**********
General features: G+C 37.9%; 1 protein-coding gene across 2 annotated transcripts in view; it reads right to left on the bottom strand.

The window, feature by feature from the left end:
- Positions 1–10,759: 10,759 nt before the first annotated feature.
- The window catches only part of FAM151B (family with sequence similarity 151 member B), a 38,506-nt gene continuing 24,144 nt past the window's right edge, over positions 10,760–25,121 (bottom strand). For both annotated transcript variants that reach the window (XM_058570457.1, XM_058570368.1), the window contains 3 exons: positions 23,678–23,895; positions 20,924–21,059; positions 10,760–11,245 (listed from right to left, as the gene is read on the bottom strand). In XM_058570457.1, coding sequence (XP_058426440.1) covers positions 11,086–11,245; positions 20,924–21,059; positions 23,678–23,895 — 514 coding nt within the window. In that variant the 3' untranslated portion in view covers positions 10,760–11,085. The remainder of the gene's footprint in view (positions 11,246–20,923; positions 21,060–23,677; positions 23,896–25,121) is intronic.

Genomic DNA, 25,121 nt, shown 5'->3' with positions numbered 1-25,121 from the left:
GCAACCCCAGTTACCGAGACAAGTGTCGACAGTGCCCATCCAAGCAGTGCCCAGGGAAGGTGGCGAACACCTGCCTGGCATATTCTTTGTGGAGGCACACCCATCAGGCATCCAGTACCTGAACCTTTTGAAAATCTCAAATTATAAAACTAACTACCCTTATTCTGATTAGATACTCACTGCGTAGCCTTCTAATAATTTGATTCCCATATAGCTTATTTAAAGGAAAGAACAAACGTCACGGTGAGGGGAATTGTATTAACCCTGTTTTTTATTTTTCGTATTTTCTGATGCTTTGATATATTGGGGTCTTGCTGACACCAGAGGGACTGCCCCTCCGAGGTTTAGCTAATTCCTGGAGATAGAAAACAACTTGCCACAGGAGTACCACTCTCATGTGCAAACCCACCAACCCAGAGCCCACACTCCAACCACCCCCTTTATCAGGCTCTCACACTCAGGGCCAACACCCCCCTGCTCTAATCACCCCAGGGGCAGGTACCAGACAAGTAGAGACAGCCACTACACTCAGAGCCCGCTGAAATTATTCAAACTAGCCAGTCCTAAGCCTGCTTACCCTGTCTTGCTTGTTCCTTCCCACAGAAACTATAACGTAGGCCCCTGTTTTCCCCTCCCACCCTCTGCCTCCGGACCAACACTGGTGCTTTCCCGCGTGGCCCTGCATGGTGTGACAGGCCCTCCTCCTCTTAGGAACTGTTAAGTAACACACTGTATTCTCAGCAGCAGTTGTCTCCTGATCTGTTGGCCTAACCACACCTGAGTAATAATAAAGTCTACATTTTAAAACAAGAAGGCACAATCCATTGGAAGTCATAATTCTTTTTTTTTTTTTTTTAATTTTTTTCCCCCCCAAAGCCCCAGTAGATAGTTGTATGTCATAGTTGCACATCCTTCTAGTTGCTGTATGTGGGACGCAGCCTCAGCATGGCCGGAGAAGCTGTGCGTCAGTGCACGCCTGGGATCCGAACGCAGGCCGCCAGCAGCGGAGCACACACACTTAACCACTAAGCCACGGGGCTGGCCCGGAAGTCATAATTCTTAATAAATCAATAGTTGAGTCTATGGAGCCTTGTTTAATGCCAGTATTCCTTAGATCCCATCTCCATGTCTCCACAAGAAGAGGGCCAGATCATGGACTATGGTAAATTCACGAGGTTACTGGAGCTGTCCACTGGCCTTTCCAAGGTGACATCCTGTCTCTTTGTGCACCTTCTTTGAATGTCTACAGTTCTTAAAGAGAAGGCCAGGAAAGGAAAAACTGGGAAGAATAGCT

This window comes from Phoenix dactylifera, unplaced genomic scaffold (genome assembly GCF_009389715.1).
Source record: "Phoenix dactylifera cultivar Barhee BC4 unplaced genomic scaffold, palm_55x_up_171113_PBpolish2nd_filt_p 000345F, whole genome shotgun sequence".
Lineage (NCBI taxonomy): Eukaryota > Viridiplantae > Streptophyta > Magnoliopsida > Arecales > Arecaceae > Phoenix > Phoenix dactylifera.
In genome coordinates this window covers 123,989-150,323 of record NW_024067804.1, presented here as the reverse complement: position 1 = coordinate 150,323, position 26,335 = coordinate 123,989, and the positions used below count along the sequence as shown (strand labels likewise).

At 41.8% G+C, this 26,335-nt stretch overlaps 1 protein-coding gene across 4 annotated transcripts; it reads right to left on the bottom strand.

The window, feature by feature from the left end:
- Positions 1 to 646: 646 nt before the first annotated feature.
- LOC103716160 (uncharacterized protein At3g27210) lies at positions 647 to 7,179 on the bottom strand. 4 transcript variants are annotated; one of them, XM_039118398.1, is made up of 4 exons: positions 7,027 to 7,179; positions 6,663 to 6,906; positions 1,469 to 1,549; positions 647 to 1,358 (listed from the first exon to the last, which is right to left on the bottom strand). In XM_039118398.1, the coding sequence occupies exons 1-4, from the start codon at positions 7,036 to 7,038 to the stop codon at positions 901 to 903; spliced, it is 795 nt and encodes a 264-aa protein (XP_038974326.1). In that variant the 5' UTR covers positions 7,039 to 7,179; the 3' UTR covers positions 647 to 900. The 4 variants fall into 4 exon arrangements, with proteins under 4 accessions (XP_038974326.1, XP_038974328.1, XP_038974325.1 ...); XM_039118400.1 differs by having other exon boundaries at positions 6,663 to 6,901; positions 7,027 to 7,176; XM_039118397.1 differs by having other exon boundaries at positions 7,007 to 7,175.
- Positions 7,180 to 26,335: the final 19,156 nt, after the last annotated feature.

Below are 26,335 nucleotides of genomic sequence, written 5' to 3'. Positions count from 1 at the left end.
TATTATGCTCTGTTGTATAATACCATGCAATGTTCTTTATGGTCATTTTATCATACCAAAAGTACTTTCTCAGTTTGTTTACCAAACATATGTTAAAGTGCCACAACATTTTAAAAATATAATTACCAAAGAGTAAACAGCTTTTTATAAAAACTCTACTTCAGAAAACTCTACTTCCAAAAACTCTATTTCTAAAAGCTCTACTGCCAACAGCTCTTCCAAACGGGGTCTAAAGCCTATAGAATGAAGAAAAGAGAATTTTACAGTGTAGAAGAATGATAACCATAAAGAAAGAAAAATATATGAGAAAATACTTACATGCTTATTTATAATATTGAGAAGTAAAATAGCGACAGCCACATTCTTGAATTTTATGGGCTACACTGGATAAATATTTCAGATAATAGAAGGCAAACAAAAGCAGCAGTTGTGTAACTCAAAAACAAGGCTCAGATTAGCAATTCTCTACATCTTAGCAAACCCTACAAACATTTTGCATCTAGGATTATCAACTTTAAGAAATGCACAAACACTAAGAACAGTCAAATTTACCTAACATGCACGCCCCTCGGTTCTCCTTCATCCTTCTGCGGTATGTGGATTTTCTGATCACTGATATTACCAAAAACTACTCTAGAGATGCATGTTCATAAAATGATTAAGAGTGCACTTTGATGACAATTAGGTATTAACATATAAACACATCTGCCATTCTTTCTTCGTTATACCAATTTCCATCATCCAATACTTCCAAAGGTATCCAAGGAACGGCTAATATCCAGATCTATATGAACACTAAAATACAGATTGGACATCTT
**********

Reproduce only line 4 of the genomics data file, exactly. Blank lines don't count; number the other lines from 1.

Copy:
- The window catches only part of FAM151B (family with sequence similarity 151 member B), a 38,506-nt gene continuing 24,144 nt past the window's right edge, over positions 10,760–25,121 (bottom strand). For both annotated transcript variants that reach the window (XM_058570457.1, XM_058570368.1), the window contains 3 exons: positions 23,678–23,895; positions 20,924–21,059; positions 10,760–11,245 (listed from right to left, as the gene is read on the bottom strand). In XM_058570457.1, coding sequence (XP_058426440.1) covers positions 11,086–11,245; positions 20,924–21,059; positions 23,678–23,895 — 514 coding nt within the window. In that variant the 3' untranslated portion in view covers positions 10,760–11,085. The remainder of the gene's footprint in view (positions 11,246–20,923; positions 21,060–23,677; positions 23,896–25,121) is intronic.